Charlemagne soldiers executed at Bad Reichenhall

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Post by David Thompson » 21 Sep 2003 20:19

Whether or not those executed men were traitors to France or not, if LeClerc was even thinking about shooting them they should have gotten a trial. Worse for General LeClerc, the circumstances of the story ("Aren't you wearing an American uniform?") gives the distinct impression that LeClerc had them executed in a fit of pique. Assuming that the stories are true, General LeClerc's summary execution looks like a war crime to me. Neither the Hague Convention of 1907 nor the Geneva Convention of 1929 authorize executions of POWs for impudent remarks, let alone a group of POWs for one man's impudent remark.

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Post by Witch-King of Angmar » 21 Sep 2003 21:00

David Thompson wrote:Neither the Hague Convention of 1907 nor the Geneva Convention of 1929 authorize executions of POWs for impudent remarks, let alone a group of POWs for one man's impudent remark.
Impudent, but unfortunately for LeClerc's face, pretty much true.. :)

~The Witch King of Angmar

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Post by David Thompson » 21 Sep 2003 22:29

Witch-King -- That's why I used the expression "pique" (a perceived insult to pride or vanity) in describing LeClerc's reaction.

mars
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Post by mars » 22 Sep 2003 01:31

Dan wrote:
Would you say the same thing about a German who joined an Allied army?
Or the thousands of Germans who stayed loyal to the French Foreign Legion during both wars?
Yes, Dan, I will say same thing to these Germans

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Post by Ostuf Charlemagne » 22 Sep 2003 01:41

My dear Mars,for your knowledge,the European theater ,unlike the Pacific one,was an european CIVIL WAR !

For instance the Czarist russians who where slaughtered by the bolsheviks in 1917... it makes sense that survivors ,or their sons,enlisted the Wlassow army....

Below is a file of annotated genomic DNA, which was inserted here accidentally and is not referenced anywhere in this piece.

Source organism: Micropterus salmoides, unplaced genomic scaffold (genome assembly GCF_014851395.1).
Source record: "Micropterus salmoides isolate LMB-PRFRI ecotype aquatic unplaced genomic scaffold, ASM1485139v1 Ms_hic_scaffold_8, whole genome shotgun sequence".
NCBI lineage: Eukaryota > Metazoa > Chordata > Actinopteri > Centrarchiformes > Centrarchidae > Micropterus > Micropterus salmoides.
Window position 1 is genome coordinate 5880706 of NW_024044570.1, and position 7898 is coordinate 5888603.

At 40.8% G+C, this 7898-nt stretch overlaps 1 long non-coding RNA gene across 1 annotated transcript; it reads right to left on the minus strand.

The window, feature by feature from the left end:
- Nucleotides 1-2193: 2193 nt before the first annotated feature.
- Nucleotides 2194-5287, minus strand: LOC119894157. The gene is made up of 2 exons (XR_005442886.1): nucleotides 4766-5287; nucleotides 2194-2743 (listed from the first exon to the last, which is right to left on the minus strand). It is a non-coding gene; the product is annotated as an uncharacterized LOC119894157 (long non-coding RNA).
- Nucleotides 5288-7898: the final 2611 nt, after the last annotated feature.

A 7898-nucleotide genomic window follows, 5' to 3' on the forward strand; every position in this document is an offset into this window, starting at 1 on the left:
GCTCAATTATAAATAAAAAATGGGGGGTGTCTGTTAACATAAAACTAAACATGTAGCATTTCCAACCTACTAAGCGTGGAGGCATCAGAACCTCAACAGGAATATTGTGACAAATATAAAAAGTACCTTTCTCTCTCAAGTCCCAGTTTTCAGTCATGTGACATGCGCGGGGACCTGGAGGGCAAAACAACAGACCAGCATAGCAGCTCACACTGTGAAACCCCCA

If i follow you the german jews were traitors not to join the wehrmacht ?
That makes Einstein a traitor,too......

And all the baltic jews who supported the Red Army in the 1940 invasion of the baltic countries,traidors too....so the baltic Scuma were more right than ever to shoot them....

And what about your city of Shangai who was ounder international foreign direction in the 30's...with british ,french and american policemen imparting law and order..... so all the city inhabitants were traitors for not oppose them...that makes technically the japanese as liberators ! Don't jump !!! I know very well the atrocities commited by japanese forces against the civilians of Shangai,and most particularly against the women !
I'm just following your idea to the uttermost end to demostrate the absurdity of such simplist ,naive thought...comeback with fact WW2 WAS A CIVIL WAR ,at last for the europeans,where two conceptions of life were at stake,like it have been fews years ago in Spain,were you would find russian,french,italians,belgians,rumanians and british volunteers within BOTH SIDES !

mars
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Post by mars » 22 Sep 2003 02:33

Did these German Jews were revoked the German citizenship BEFORE the war ? Did Einstein get American citizenship BEFORE the war ? I would not call treason for those did not rise to oppose invade army, only those, in war time, rose his arm to against his own people, to against his own county or his country's allies were traitors

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Post by Panzermahn » 22 Sep 2003 02:36

Ostuf Charlemagne
The commander of the division ,general Leclerc,came to see the prisonners.His first decision was to secretly remove one the SS men who was the son of a free french high officer friend of him...This young SS trooper was put later in a plane and clandestinely sent back to his father
Who was this guy? is he Paul Briffaut? Jean Mabire in his book Berlin Im Todekampf stated that Paul Briffaut was not executed Furthermore LVF was disbanded in 1943 and all orders are to combine them with the Sturmbrigade so it isn't possible that the French Gaullist forces who captured them knew the difference between LVF and Charlemagne

Do you had any information regarding this unknown who was spared? How does the French gaullist forces secretly removed the unknown man? Is he removed during the assembly of the Charlemagne men like in the picture or during their escape?

Furthermore how could the gaullist forces recognised the SS man who was the son of a French officer the friend of Leclerc

Ostuf Charlemagne